Sunday, April 29, 2018

Chicago's Deeply Rooted brings "INDUMBA" to BAM Fisher

Dominique Atwood and Joshua L. Ishmon
of Chicago's Deeply Rooted Dance Theater in INDUMBA,
a work by South African choreographer Fana Tshabalala
(photo: Ken Carl)

How fortunate to be introduced to South African dancemaker Fana Tshabalala through his mighty ensemble piece, INDUMBA ("healing hut"), a 2017 work performed for the first time in New York by Kevin Iega Jeff's Deeply Rooted Dance Theater. The Chicago-based troupe completes its too-short run of this stunning piece this afternoon at BAM Fisher.

The hut in question here--evoking sites of African traditional cleansing and healing--takes shape through a semicircle of stools for dancers on the perimeter of a misty space illuminated by hazy shafts of light. Constructed of beautiful, golden wood, the stools are spare and look less than sturdy. Inside that simple boundary, dancers rise to propel themselves through angular, anguished gyrations and convulsions. These obsessive movements suggest horrors born of social conflict. At the same time, they suggest a ritual of pressure to rid body, mind and soul of these lingering toxicities.

Nicholas Aphane's driving music reaches inside any helpless viewer, evoking the violent, relentless churning of massive machinery. We first hear a vague, intermittent hum like a muted signal or something powering up. We don't anticipate its coming textures and caustic power. External, inhumane forces that have become internalized must, like demons, be exorcised. The "hut" itself--heartless but purposeful--nearly pulverizes damaged beings to render them safer for themselves and for their community.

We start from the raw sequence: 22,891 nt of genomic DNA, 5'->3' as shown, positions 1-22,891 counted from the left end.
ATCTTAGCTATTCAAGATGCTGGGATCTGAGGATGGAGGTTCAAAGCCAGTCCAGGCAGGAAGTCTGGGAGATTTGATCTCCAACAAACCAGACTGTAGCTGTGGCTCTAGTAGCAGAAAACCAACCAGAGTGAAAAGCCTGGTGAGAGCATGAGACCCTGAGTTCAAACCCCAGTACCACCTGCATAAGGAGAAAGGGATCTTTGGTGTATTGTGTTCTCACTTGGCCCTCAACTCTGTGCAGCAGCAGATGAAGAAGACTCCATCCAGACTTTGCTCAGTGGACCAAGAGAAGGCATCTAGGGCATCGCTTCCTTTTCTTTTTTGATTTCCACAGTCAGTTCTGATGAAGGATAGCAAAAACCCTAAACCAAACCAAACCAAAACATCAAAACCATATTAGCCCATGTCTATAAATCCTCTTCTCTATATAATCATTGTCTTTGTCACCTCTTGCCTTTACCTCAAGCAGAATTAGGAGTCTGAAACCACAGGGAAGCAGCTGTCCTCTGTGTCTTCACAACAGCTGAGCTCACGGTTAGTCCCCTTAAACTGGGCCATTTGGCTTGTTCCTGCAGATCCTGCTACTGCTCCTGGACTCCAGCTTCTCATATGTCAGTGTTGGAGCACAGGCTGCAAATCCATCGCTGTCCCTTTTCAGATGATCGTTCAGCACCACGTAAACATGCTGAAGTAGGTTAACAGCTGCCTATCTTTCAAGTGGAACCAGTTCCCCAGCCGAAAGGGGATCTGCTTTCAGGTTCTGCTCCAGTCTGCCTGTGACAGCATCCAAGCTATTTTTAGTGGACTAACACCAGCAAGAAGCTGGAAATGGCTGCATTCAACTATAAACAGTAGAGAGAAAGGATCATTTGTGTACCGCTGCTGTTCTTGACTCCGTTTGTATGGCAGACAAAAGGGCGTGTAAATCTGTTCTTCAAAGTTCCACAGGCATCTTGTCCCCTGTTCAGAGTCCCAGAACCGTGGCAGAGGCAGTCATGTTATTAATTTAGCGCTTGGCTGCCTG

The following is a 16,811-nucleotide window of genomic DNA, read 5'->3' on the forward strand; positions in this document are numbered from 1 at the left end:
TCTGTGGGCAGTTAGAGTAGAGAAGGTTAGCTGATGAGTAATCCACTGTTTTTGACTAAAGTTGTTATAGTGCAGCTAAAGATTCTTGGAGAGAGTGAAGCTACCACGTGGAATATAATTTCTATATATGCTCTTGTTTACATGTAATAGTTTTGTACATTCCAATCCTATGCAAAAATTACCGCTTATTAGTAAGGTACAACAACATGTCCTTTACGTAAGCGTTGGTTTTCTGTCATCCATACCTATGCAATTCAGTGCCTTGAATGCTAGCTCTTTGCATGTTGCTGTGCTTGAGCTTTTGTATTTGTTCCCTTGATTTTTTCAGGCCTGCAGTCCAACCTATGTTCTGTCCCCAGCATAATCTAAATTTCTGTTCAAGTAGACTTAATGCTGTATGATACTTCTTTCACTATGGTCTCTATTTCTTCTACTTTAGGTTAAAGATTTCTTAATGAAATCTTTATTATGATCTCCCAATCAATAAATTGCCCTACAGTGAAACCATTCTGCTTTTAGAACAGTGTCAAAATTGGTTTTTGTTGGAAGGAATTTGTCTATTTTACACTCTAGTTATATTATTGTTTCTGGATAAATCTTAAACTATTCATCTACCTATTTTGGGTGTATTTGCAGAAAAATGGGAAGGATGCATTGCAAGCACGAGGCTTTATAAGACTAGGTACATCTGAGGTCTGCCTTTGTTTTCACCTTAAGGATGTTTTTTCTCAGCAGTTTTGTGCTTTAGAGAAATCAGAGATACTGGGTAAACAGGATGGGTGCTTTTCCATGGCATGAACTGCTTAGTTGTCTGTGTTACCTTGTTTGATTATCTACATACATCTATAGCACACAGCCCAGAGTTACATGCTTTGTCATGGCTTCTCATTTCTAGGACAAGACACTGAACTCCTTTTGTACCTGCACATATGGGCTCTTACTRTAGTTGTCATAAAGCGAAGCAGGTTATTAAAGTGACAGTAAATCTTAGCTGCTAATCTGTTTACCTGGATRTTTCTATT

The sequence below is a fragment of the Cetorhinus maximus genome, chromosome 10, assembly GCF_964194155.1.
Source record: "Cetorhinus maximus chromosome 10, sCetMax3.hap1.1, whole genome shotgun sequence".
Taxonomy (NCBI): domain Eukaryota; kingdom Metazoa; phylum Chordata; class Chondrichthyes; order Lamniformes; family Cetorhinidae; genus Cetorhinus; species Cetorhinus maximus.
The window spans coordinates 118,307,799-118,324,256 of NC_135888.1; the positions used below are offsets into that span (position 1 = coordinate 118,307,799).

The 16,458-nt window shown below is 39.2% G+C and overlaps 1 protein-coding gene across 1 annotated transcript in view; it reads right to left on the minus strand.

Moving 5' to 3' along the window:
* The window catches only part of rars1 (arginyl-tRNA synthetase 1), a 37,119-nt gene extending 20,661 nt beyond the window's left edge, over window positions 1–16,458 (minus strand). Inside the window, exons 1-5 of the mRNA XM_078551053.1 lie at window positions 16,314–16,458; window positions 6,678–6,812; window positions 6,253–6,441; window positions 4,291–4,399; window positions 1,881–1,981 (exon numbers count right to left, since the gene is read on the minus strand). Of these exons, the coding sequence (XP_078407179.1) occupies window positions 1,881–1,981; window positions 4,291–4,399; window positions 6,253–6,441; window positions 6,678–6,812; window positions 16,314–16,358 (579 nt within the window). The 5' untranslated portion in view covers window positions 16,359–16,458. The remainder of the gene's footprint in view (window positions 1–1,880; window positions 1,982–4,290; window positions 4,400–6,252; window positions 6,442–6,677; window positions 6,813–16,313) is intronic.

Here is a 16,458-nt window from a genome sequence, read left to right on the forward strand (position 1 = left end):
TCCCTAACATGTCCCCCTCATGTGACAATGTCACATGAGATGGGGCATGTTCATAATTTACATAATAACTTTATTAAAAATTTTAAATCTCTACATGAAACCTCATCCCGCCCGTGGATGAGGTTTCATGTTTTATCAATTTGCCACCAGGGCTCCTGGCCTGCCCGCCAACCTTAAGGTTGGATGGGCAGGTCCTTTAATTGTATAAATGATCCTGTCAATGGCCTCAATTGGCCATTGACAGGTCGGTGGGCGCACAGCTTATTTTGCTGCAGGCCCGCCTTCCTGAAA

Some of the drama involves two men--are they antagonists? brothers? actually one person wracked by warring forces within himself?--who clutch, grapple, twist and coil around each other as if they were made of the same skin. One shoves away and isolates himself only to later find himself in the other's grip once again. Likewise, a suffering woman turns from her brutal attacker only to find her "savior" treating her with equal brutality.

Tshabalala's research into the experiences of war-scarred Mozambique, as well as his observations of how apartheid's legacy impacts today's South Africa, informed the creation of Indumba. The work resonates for us, as well, in an America newly haunted by its nightmarish past and roiled by present-day hatreds and violence. If Inbumba is a dance, as described in DRDT's program, offering hope of "resilience and reconciliation," there's clearly nothing easy along that path. And its final image suggests not so much the soothing of terrible pain as its honest, open-throated expression.

Performed by Dominique Atwood, Pierre Clark, Shanna Cruzat, Joshua L. Ishmon, Rebekah Kuczma, Marlayna Locklear, William Robertson and Anthony Williams

Costumes: Alex Gordon
Lighting design: Sarah Lackner

INDUMBA concludes with a 3pm performance today with a post-show discussion moderated by Baraka Sele. For information and tickets, click here.

BAM Fisher
321 Ashland Place, Brooklyn

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